Study Guide

Up Production Studio

Production Studio

You can’t spell “Pixar” without “artist.”

Okay, so that’s not technically true, but Pixar is the rare movie studio where the artists are in charge. “These movies come from the heart of every director,” explains Pixar veteran John Lasseter, who’s directed several Pixar joints, including Toy Story and Cars. “There are life experiences we all had that find their way into these movies” (source). The result? A playful, yet refined sense of fun (coupled with mad technical genius) that’s become synonymous with Pixar.

Pixar’s Powerful Pals

Pixar’s road from struggling computer company to blockbuster movie studio wasn’t all balloons and waterfalls. They started out making computers for hospitals in the 1970s (source).

…not exactly whimsical stuff.

Enter George Lucas —you know, the bearded mastermind behind Star Wars and Indiana Jones. Pixar partnered with Lucasfilm in the late ‘70s and shifted its focus from computers to graphics. In 1986, Steve Jobs, who officially gave the company its name, bought Pixar and they started cranking out short films. Those innovative animated shorts caught the eye of a little production company called Walt Disney Pictures—maybe you’ve heard of them?—who made a deal with Pixar to produce one computer-animated flick per year. In 2006, Disney bought Pixar outright. (Source)

Basically, Pixar has always gotten by with a little help from its friends.

High Anxiety

Up fits the mold of Pixar’s fun-filled, visually stunning repertoire. It’s hilarious, yet heartwarming. Still, the studio executives were anxious about its debut. For starters, there’s the fact that film stars a senior citizen. Second, at the time, Up’s $175-million-dollar production budget made it one of Pixar’s most expensive movies ever.

Finally, when Up was released in 2009, the live-action side of Disney Pictures was having a less-than stellar year. Remember the Jonas Brothers? Nick, Joe, and the other one? We want to say…Larry? Their 3-D concert movie didn’t exactly draw pop music fans out in droves, and the studio’s other high-profile release, Confessions of a Shopaholic, underperformed, as well (source). Simply put, Pixar felt the pressure to maintain their awesome track record, and their parent company, Disney, needed a big, fat hit.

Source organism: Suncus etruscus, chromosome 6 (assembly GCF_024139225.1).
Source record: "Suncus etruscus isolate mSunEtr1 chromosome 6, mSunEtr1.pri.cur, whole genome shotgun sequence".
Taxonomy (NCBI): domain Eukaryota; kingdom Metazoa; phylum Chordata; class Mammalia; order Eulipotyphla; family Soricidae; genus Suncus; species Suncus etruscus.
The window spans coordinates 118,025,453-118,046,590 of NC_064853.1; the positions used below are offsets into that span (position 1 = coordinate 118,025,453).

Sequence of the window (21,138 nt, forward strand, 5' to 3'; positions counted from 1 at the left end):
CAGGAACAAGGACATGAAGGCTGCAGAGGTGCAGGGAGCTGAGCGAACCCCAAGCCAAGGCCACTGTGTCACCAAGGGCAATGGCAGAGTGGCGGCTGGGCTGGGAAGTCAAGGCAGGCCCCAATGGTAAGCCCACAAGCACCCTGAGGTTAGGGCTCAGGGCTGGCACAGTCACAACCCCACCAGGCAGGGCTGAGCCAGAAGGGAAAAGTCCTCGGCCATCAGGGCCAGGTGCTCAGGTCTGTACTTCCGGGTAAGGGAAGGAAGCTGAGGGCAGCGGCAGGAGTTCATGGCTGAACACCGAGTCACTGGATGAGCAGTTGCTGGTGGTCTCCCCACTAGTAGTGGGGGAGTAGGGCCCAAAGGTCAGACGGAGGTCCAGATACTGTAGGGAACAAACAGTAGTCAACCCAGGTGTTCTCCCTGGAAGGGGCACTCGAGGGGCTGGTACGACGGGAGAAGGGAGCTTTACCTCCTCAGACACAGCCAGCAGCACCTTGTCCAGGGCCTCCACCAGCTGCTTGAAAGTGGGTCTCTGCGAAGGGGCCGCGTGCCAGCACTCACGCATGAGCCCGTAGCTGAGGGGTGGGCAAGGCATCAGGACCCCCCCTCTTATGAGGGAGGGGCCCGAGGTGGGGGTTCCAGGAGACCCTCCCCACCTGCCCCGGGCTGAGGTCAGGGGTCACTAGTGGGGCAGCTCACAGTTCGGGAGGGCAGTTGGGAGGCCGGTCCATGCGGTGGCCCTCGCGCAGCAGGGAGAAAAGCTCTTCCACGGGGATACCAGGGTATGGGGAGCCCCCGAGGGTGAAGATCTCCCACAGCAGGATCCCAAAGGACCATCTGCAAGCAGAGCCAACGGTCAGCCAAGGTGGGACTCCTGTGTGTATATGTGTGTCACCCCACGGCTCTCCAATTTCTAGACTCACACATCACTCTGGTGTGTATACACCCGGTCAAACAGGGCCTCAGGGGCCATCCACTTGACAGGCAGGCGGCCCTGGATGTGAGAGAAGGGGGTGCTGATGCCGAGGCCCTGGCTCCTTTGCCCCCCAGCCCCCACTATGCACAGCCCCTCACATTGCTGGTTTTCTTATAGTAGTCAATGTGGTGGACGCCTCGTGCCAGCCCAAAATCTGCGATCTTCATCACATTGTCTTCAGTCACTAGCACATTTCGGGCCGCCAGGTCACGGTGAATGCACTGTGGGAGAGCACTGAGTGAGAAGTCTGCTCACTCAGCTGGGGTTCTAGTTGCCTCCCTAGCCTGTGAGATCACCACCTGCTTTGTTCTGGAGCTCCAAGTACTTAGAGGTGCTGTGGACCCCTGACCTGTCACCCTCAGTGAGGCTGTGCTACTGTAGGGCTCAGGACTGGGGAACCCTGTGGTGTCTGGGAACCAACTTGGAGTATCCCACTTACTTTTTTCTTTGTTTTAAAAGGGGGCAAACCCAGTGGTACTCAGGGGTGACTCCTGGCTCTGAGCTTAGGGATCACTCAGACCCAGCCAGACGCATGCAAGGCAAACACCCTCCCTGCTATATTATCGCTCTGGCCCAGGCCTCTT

Ooh La La

So Pixar did what every nervous film studio dreams of doing: they went to the French Riviera.

Up opened the 62nd Cannes Film Festival in 3D…and was a smash. Why do we care? Well, first, opening the festival is a huge honor that the thoroughly French film festival only bestows upon thoroughly French films.

Second, animated films—and ones in 3D, no less—never, ever open Cannes.

Like, ever.

“As I have so often said, if Cannes ever opens its festival with a 3D animated feature, I'll believe houses can fly,” quipped Roger Ebert in his Up review. “I am a doubter no longer” (source). Those higher-ups at Pixar and Disney quickly became believers, too. Up’s success at Cannes calmed their fears and proved that Up was ready to charm the pants off audiences worldwide.

A Winning Formula

While Up may feature an unconventional elderly star, the movie sticks to Pixar’s winning formula as a production company. It’s “challenging, emotionally and narratively, but it trusts viewers to keep up,” explains the A.V. Club. “Pixar has never been interested in talking down to children or their parents” (source).

Up is Pixar at its finest: it brings the funny, it brings the emotion, and it wraps it all up in a sophisticated, technologically dazzling package.